Every Sunday, young Vernon Bush and his family would pile into the car and drive 150 miles to the church where his dad would preach. Like most churches of that time, there was a small gospel choir that Vernon dutifully blended into.
But Vernon had a secret…
He had a gift. He could sing. I mean really sing. But he didn’t want anyone else to know. He didn’t want to be the center of attention. Just wasn’t his m.o.. So for years, he just blended in. The way so many others with great gifts do. Because the unease of stepping into your gift, especially if you’re on the “gentle-spirited” side of the social spectrum and your gift will place you in the spotlight, is more than a bit terrifying.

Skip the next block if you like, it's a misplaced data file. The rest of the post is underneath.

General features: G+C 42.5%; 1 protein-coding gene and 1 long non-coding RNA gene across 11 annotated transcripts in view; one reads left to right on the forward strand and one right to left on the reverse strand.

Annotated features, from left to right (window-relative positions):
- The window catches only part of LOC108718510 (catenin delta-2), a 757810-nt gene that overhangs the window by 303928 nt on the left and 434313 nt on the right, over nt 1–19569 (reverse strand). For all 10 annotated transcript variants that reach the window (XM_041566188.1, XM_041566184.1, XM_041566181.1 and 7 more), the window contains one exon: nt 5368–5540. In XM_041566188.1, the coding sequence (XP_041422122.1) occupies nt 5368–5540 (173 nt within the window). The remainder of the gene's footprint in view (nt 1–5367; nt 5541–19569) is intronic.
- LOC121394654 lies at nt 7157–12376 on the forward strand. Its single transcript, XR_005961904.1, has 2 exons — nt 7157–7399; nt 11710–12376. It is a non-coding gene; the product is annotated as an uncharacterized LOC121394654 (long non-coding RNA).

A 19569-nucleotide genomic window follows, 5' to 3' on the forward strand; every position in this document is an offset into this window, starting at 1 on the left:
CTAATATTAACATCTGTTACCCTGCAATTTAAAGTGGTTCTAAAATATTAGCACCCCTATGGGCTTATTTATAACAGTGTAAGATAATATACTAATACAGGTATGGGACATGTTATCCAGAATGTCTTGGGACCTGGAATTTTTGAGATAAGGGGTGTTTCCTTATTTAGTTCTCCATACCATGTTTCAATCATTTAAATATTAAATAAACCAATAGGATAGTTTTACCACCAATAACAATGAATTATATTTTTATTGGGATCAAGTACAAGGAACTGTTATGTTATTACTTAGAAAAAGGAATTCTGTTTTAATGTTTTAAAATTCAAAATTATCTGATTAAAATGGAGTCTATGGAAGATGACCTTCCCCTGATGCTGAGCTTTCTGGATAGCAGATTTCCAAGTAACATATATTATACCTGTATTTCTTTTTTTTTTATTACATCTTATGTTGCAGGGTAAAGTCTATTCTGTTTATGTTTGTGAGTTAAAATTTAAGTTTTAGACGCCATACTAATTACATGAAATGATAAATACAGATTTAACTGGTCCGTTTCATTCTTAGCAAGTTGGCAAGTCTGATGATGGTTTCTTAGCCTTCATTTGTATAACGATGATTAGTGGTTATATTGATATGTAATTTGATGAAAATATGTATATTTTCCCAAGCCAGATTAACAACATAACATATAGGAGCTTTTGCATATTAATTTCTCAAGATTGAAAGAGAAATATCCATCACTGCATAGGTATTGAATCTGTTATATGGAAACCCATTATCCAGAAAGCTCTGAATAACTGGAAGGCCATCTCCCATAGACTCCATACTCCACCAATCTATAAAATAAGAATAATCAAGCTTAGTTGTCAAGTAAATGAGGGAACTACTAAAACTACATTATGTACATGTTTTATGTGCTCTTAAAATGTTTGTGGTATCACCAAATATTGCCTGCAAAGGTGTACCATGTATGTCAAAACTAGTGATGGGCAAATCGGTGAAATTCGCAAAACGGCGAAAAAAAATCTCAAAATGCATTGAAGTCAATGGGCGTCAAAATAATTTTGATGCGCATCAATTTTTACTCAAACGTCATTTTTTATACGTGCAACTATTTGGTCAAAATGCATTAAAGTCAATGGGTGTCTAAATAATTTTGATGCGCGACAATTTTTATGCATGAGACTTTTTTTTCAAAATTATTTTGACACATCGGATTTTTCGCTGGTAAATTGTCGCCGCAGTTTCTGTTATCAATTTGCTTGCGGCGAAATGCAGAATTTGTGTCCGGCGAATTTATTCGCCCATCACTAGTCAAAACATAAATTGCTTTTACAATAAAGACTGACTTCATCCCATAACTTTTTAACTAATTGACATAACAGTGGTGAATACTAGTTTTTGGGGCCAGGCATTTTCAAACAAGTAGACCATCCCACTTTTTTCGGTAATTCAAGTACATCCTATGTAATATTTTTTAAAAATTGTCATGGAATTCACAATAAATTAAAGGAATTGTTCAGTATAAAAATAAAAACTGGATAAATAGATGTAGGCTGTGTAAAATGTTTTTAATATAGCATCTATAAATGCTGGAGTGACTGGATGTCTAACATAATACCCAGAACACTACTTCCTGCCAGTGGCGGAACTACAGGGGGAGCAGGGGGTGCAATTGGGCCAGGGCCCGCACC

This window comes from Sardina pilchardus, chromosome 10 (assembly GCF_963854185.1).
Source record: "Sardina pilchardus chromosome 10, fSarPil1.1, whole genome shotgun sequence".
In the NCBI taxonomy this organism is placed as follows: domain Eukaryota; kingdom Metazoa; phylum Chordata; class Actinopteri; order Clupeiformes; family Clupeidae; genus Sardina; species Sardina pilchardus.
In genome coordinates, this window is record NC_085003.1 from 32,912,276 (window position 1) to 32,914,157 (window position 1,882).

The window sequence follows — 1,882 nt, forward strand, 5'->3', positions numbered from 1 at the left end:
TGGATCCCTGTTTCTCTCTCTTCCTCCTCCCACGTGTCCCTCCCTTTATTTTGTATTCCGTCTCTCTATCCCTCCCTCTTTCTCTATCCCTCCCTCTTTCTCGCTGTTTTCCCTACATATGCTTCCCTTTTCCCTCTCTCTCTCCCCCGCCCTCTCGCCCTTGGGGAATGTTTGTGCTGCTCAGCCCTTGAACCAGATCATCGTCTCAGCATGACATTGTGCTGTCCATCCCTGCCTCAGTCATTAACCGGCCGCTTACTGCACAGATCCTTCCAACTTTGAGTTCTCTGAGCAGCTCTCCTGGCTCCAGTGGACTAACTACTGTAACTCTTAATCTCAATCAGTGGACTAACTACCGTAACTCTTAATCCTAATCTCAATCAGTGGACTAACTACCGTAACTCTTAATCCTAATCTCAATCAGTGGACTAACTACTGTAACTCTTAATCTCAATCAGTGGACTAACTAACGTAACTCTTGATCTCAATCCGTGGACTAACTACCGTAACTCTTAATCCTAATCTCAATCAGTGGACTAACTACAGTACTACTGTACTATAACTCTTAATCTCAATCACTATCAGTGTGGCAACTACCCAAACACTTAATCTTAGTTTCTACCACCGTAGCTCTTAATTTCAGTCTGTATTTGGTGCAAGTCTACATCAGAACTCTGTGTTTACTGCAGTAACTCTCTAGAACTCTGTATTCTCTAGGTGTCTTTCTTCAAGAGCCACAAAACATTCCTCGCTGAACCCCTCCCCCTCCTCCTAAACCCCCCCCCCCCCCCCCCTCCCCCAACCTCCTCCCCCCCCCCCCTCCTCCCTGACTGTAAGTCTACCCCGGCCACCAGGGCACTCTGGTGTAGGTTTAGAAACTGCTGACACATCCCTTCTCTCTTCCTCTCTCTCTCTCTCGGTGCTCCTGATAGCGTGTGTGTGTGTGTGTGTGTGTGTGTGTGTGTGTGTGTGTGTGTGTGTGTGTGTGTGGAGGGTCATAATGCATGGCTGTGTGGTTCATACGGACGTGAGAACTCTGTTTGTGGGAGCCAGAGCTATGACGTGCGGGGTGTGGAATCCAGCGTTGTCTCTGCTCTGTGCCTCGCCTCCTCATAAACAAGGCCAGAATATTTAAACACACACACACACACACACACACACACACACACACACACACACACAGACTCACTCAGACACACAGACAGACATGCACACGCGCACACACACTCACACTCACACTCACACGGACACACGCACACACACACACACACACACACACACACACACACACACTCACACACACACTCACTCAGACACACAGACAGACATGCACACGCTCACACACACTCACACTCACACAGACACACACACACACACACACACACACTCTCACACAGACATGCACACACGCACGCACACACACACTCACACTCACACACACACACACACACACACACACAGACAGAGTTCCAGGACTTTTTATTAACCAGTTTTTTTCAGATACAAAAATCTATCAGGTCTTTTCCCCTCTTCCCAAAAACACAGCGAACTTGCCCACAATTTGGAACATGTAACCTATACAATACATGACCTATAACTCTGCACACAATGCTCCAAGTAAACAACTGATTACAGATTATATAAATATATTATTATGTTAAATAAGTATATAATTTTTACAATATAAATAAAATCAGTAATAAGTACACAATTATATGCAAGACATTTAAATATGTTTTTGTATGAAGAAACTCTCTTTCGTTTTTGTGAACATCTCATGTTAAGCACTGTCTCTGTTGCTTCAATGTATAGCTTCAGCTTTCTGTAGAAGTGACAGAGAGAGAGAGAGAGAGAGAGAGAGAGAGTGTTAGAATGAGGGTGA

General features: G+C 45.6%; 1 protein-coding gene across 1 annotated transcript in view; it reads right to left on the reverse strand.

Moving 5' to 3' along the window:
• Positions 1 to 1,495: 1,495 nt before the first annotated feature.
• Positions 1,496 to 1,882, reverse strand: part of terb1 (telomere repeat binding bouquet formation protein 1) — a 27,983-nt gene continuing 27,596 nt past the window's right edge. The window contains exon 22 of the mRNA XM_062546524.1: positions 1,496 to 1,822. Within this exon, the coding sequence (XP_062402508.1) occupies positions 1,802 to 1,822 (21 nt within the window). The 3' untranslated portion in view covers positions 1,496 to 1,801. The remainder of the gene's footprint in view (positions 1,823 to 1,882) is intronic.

So big was Vernon’s secret, even his parents were in the dark. Vernon knew he couldn’t just blend in for life, though. He couldn’t hold back something that could touch so many. No matter how nerve-wracking the thought of going public was.
So he made a sacred promise. To nobody but him. He would go public by the time he turned 13. It took all 13 years to honor that sacred promise. But early into his 13th year, the choir director asked if anyone wanted a solo. Vernon stepped forward. People were a bit puzzled, but Vernon had to keep the promise.